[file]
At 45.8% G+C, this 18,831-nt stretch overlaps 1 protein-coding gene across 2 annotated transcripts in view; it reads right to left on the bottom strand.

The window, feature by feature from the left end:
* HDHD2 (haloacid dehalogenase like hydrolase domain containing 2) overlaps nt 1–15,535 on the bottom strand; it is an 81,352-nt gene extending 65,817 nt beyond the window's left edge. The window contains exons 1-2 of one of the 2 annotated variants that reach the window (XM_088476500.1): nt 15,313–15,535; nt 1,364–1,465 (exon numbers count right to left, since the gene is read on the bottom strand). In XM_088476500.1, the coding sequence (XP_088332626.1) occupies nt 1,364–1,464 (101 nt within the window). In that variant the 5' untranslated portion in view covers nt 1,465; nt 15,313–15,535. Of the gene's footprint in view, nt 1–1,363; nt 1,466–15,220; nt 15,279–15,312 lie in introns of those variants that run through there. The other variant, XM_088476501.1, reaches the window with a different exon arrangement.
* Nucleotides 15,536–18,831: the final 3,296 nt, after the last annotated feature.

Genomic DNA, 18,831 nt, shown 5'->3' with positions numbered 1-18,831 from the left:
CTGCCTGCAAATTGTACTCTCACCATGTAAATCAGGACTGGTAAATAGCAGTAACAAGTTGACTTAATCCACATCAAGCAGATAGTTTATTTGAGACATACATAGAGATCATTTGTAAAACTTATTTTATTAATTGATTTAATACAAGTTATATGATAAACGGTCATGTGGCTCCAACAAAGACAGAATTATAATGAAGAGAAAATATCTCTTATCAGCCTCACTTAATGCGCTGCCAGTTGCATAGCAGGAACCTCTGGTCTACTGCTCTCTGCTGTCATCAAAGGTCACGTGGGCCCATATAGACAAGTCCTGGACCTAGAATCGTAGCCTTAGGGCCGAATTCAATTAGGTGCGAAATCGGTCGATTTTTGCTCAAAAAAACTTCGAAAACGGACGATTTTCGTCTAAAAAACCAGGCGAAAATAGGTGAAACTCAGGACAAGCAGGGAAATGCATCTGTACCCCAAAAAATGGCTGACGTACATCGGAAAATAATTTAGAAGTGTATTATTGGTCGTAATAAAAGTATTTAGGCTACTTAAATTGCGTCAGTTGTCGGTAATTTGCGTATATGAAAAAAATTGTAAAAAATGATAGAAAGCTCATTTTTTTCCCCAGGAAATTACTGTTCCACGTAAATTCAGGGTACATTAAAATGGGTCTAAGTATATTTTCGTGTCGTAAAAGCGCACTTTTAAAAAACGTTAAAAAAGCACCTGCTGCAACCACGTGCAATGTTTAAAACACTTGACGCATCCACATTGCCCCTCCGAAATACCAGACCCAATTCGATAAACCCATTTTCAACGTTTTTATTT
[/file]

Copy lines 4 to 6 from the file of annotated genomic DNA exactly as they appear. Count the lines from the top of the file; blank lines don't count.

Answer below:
* Nucleotides 15,536–18,831: the final 3,296 nt, after the last annotated feature.

Genomic DNA, 18,831 nt, shown 5'->3' with positions numbered 1-18,831 from the left:
CTGCCTGCAAATTGTACTCTCACCATGTAAATCAGGACTGGTAAATAGCAGTAACAAGTTGACTTAATCCACATCAAGCAGATAGTTTATTTGAGACATACATAGAGATCATTTGTAAAACTTATTTTATTAATTGATTTAATACAAGTTATATGATAAACGGTCATGTGGCTCCAACAAAGACAGAATTATAATGAAGAGAAAATATCTCTTATCAGCCTCACTTAATGCGCTGCCAGTTGCATAGCAGGAACCTCTGGTCTACTGCTCTCTGCTGTCATCAAAGGTCACGTGGGCCCATATAGACAAGTCCTGGACCTAGAATCGTAGCCTTAGGGCCGAATTCAATTAGGTGCGAAATCGGTCGATTTTTGCTCAAAAAAACTTCGAAAACGGACGATTTTCGTCTAAAAAACCAGGCGAAAATAGGTGAAACTCAGGACAAGCAGGGAAATGCATCTGTACCCCAAAAAATGGCTGACGTACATCGGAAAATAATTTAGAAGTGTATTATTGGTCGTAATAAAAGTATTTAGGCTACTTAAATTGCGTCAGTTGTCGGTAATTTGCGTATATGAAAAAAATTGTAAAAAATGATAGAAAGCTCATTTTTTTCCCCAGGAAATTACTGTTCCACGTAAATTCAGGGTACATTAAAATGGGTCTAAGTATATTTTCGTGTCGTAAAAGCGCACTTTTAAAAAACGTTAAAAAAGCACCTGCTGCAACCACGTGCAATGTTTAAAACACTTGACGCATCCACATTGCCCCTCCGAAATACCAGACCCAATTCGATAAACCCATTTTCAACGTTTTTATTT